Are There Differences in Left and Right-Handers Performance on Cognitive Functions in the Context of Deficits in Post-Traumatic Stress Disorder?
(2015) Are There Differences in Left and Right-Handers Performance on Cognitive Functions in the Context of Deficits in Post-Traumatic Stress Disorder?, no. 59.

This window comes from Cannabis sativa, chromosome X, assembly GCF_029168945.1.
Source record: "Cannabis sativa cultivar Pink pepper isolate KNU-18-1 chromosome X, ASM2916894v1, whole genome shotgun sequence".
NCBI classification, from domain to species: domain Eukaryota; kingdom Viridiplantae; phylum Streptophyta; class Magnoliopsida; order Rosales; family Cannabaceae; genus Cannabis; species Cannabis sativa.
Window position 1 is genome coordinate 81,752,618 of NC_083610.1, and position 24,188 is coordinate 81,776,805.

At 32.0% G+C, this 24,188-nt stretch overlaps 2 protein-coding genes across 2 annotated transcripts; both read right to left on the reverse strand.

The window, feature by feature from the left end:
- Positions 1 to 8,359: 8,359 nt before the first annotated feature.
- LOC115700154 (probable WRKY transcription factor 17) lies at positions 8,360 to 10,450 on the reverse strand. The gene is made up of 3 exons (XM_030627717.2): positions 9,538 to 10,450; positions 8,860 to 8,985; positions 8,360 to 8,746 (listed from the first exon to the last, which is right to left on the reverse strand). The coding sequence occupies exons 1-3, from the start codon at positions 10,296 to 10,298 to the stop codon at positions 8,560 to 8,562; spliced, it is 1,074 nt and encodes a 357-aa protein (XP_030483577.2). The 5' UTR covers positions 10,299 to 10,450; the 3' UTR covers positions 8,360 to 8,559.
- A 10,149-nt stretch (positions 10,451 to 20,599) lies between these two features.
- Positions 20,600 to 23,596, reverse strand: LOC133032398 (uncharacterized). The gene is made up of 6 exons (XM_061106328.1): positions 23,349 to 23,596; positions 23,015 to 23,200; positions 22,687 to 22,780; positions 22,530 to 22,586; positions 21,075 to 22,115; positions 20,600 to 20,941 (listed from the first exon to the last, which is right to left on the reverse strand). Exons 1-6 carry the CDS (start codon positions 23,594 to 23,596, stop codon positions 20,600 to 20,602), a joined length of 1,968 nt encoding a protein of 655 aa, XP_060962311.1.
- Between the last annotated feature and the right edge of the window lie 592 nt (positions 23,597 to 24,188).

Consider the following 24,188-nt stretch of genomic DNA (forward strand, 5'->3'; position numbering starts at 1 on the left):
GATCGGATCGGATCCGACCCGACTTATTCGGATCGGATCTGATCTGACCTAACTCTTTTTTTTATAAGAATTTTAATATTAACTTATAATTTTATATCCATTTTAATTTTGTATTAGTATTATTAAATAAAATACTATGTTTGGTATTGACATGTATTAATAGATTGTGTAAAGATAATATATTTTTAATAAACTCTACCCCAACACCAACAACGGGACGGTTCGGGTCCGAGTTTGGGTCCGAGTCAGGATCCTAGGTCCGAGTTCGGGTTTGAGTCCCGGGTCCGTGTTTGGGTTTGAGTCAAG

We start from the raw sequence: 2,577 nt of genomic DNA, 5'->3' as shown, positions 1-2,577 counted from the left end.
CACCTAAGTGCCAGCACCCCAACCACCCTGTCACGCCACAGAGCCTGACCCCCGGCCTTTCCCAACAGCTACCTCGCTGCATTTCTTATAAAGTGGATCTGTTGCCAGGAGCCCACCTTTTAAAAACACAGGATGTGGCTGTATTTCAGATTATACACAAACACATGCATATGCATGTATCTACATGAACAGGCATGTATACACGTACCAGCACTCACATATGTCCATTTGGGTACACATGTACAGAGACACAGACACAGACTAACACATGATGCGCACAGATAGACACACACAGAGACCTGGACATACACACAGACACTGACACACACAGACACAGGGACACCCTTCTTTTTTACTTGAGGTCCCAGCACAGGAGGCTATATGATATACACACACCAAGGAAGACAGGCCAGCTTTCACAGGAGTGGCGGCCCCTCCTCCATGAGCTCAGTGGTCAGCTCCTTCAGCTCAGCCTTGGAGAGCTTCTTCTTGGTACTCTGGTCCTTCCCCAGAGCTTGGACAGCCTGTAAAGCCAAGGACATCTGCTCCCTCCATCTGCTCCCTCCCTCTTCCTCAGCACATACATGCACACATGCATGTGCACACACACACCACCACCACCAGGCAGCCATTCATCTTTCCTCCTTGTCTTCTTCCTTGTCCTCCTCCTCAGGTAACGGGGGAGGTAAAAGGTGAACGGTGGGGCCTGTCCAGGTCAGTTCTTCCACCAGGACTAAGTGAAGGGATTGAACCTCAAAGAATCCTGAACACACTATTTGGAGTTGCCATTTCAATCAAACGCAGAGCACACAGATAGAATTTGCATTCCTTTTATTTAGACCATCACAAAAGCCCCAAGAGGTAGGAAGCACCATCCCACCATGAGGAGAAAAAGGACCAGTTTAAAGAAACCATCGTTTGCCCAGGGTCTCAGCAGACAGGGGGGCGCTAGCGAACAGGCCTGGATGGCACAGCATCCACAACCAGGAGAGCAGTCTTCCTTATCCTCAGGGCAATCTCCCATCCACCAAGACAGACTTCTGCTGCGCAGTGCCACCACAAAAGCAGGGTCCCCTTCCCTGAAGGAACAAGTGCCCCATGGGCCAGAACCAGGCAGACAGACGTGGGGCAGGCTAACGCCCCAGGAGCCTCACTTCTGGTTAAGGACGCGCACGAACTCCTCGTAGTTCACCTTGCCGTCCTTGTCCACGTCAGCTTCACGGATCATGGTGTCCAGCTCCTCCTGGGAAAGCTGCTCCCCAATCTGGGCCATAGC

Post Traumatic Stress Disorder (PTSD) is a possible consequence of any traumatic event in which a person experiences high levels of fear, helplessness or horror. The estimated lifetime prevalence of PTSD is 7.8% within the American population, where prevalence of PTSD is twice as common in women than in men (Kessler et al., 1995). Evidence has suggested that prevalence of PTSD was doubled (15%) in left-handers in comparison to those who are right handed (8%) (Choudhary and O'Carroll, 2007). Furthermore, research has shown that when individuals are exposed to a situation involving fear, left-handers apparently perform similarly to people with PTSD. The current study investigated performance on several cognitive tasks (verbal memory, visual memory, attention, verbal fluency and central executive function) within a non-clinical population between left ad right-handed individuals after eliciting fear. Fear was induced through the use of a fictional film, previously identified as targeting fear (Gross and Levenson, 1995). The study found better performance on visioconstructive skills in left-handers when compared to the right-handed subjects, where results on working memory and central executive function were consistent with previous research findings- there were no differences in handedness or sex after the fearful film. In line with previous findings, women displayed better performance on verbal memory, however, verbal fluency measures were greater in males than females. Recruiting equal number of sexes to the conditions, as well as handedness, may be worthwhile to investigate further.